A person diagnosed with measles in Auckland visited several public places while infectious.
Auckland Regional Public Health Service (ARPHS) has urged people who were in the same place as the infectious person to call their GP or Healthline if they have measles symptoms.
Those places were K-Mart and The Warehouse in Manukau Supercentre and the Countdown supermarket at Airport Oaks on April 9, and Middlemore Emergency Department between 7pm on April 12 and 11.30am the next day.
The initial symptoms of measles include a fever, running nose, cough and sore eyes.
After about a week, a raised red rash spreads over the body lasting several days.
Medical Officer of Health Dr Julia Peters said measles was a serious illness and there was no treatment.
"It is vitally important to call your GP or Healthline first because measles is a highly infectious disease," Dr Peters said.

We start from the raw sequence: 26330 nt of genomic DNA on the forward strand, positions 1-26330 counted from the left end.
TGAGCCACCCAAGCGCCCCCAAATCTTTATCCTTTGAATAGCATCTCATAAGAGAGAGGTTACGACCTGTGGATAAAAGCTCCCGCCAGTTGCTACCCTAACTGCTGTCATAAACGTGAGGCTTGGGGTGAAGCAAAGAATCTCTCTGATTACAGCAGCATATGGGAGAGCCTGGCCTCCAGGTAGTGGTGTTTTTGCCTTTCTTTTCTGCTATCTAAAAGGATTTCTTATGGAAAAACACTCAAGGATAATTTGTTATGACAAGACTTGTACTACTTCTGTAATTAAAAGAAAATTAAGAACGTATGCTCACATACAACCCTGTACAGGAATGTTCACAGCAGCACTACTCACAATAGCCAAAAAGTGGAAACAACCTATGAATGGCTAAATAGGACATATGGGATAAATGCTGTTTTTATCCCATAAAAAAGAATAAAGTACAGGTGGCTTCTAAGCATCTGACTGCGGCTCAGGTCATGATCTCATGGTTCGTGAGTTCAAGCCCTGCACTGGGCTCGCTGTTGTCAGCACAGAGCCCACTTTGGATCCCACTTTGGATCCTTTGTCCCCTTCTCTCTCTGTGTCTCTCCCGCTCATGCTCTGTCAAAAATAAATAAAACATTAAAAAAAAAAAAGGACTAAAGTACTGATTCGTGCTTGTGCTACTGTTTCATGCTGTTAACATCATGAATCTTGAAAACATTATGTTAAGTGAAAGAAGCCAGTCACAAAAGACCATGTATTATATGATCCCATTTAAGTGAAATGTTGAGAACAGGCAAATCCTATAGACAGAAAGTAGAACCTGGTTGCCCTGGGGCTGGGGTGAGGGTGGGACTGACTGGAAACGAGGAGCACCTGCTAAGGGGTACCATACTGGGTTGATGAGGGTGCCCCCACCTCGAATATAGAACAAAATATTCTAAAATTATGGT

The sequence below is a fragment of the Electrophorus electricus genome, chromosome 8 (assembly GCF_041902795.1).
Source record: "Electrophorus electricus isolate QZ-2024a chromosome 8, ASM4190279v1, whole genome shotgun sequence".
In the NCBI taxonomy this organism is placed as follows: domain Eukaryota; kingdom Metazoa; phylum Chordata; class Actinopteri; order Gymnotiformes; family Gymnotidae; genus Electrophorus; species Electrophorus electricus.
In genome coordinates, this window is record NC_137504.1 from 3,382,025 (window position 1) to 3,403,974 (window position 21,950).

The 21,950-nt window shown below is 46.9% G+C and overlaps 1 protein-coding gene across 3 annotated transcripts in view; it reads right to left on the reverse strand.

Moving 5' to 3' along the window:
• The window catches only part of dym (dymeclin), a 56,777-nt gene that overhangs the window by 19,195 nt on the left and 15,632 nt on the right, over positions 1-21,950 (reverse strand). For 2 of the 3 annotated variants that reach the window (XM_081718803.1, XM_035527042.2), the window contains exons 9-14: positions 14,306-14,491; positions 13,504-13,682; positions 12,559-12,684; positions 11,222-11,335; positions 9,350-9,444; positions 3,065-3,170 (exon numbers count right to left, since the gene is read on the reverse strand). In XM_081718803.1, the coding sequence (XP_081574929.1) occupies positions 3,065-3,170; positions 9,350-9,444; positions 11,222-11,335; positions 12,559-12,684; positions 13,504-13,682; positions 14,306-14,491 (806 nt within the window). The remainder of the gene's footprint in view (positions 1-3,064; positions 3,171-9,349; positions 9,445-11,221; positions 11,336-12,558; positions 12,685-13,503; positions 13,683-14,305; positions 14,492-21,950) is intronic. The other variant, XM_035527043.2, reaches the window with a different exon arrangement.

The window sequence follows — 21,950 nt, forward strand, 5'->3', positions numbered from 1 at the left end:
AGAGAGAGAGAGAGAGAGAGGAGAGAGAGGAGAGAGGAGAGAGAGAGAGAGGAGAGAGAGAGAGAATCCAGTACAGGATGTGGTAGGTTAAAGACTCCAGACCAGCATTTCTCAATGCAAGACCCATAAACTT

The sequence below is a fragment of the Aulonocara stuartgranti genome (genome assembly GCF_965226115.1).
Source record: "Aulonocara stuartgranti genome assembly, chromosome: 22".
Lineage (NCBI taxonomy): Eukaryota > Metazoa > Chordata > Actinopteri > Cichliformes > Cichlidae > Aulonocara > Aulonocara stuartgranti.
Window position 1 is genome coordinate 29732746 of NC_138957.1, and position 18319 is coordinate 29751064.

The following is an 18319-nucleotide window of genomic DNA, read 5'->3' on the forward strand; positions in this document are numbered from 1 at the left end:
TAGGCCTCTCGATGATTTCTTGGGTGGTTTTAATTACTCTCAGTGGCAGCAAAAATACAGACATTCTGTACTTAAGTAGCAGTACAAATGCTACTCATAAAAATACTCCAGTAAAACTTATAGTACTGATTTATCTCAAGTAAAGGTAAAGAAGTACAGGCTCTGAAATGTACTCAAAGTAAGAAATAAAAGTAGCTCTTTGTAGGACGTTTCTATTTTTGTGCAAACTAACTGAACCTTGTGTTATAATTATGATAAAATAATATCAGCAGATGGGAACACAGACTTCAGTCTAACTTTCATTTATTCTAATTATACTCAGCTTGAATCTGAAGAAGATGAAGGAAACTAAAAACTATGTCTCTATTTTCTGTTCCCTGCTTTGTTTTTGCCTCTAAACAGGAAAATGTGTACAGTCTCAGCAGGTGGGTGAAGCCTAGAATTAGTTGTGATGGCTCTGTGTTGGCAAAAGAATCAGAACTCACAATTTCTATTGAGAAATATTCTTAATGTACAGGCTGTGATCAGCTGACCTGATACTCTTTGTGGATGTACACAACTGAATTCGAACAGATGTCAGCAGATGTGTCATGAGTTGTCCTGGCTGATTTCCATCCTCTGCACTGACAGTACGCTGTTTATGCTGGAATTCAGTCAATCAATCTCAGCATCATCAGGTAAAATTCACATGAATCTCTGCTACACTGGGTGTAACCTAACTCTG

"You can catch it just by being in the same room as someone with measles. It is spread through the air, and someone with measles could easily infect others in a doctor's waiting room".
ARPHS said it usually takes 10-14 days for someone who has caught measles to start showing symptoms.
Anyone infected at the locations the confirmed case visited could start to develop symptoms from Sunday.
ARPHS said the individual with measles has not travelled overseas recently, so they caught the disease from someone in Auckland between March 25 and April 4.
The health service is trying to trace who the person caught measles from.
"We can confirm the individual became infectious on April 7 and will no longer be infectious from April 17," Dr Peters said.
"ARPHS is carrying out contact tracing to help to combat the spread of the disease.
"The only way to avoid catching measles is to have had two measles vaccinations at least
four weeks apart. Children are routinely vaccinated against measles at at 15 months and four years."
Anyone who has had measles is considered immune, which applies to nearly everyone born before 1969. Anyone born in 1969 or later who has not had measles or two doses of the measles vaccine is at risk of catching the disease.
"If you are not sure if you are immune to measles you need to discuss this with your general practitioner," Dr Peters said.